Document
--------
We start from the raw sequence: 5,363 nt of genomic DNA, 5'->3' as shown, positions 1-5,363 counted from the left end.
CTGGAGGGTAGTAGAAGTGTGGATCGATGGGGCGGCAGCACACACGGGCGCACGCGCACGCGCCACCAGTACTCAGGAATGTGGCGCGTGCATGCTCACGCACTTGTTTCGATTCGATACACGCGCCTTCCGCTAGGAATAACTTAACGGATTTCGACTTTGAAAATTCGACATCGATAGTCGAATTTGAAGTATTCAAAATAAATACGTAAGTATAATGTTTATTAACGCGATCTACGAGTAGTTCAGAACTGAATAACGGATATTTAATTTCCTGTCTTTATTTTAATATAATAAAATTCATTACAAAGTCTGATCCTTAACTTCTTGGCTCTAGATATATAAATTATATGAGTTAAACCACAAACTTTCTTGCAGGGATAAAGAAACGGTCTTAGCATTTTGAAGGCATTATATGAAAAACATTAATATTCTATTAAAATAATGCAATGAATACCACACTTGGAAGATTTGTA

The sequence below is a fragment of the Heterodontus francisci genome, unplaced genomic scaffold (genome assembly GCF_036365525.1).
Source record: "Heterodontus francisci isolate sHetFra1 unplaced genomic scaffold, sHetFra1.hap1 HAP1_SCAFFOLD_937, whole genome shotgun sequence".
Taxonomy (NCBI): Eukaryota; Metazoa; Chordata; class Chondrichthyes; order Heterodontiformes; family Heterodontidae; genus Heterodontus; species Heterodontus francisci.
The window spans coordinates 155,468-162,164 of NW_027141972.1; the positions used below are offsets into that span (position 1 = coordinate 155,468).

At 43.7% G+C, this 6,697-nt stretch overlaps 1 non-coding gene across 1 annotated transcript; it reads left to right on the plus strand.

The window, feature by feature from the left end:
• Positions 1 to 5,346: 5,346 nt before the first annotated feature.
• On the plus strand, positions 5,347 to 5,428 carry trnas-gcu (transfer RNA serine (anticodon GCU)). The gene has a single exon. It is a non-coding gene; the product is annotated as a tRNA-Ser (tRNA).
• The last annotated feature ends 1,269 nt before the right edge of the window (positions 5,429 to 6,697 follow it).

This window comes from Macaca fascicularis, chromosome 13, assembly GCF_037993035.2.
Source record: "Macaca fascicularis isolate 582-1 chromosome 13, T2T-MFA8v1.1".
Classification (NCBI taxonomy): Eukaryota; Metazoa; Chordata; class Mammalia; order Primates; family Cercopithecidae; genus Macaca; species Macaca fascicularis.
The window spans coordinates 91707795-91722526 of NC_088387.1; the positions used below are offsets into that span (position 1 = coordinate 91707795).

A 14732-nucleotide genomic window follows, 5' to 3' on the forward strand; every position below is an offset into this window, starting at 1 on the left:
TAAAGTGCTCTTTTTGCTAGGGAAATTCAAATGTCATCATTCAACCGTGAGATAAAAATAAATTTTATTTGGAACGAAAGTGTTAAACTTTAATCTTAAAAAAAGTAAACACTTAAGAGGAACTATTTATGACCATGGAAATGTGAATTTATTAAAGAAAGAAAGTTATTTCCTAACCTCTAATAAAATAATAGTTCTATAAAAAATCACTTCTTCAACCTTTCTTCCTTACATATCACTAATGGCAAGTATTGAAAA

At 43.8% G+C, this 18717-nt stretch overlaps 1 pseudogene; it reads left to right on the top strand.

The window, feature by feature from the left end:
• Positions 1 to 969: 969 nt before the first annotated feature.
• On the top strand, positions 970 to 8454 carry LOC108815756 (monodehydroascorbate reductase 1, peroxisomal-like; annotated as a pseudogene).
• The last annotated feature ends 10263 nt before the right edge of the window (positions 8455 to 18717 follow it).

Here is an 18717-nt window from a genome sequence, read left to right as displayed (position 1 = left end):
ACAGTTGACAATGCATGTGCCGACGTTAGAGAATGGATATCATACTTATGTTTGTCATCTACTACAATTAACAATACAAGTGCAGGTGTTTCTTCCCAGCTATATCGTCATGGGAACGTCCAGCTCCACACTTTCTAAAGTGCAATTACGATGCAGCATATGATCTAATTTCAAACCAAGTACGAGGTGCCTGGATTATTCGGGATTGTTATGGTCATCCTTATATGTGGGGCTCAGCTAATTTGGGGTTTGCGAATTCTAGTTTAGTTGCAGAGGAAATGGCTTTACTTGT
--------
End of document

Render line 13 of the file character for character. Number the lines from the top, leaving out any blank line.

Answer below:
Source record: "Macaca fascicularis isolate 582-1 chromosome 13, T2T-MFA8v1.1".